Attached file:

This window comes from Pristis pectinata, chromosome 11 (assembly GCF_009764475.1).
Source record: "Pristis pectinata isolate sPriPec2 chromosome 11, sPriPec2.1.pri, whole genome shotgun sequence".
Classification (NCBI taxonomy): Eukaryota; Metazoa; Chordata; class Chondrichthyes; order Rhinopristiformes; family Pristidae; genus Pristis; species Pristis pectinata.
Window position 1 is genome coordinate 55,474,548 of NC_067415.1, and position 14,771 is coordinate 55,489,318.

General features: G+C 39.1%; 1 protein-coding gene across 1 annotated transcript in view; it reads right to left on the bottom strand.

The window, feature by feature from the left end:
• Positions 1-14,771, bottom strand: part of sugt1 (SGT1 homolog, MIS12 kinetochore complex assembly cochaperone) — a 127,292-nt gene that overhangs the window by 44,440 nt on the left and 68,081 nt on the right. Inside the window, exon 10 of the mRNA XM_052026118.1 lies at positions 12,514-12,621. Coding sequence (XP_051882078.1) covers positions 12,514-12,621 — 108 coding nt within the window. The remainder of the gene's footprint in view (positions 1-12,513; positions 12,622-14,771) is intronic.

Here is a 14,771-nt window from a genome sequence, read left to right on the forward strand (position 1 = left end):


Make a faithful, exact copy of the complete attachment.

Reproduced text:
This window comes from Pristis pectinata, chromosome 11 (assembly GCF_009764475.1).
Source record: "Pristis pectinata isolate sPriPec2 chromosome 11, sPriPec2.1.pri, whole genome shotgun sequence".
Classification (NCBI taxonomy): Eukaryota; Metazoa; Chordata; class Chondrichthyes; order Rhinopristiformes; family Pristidae; genus Pristis; species Pristis pectinata.
Window position 1 is genome coordinate 55,474,548 of NC_067415.1, and position 14,771 is coordinate 55,489,318.

General features: G+C 39.1%; 1 protein-coding gene across 1 annotated transcript in view; it reads right to left on the bottom strand.

The window, feature by feature from the left end:
• Positions 1-14,771, bottom strand: part of sugt1 (SGT1 homolog, MIS12 kinetochore complex assembly cochaperone) — a 127,292-nt gene that overhangs the window by 44,440 nt on the left and 68,081 nt on the right. Inside the window, exon 10 of the mRNA XM_052026118.1 lies at positions 12,514-12,621. Coding sequence (XP_051882078.1) covers positions 12,514-12,621 — 108 coding nt within the window. The remainder of the gene's footprint in view (positions 1-12,513; positions 12,622-14,771) is intronic.

Here is a 14,771-nt window from a genome sequence, read left to right on the forward strand (position 1 = left end):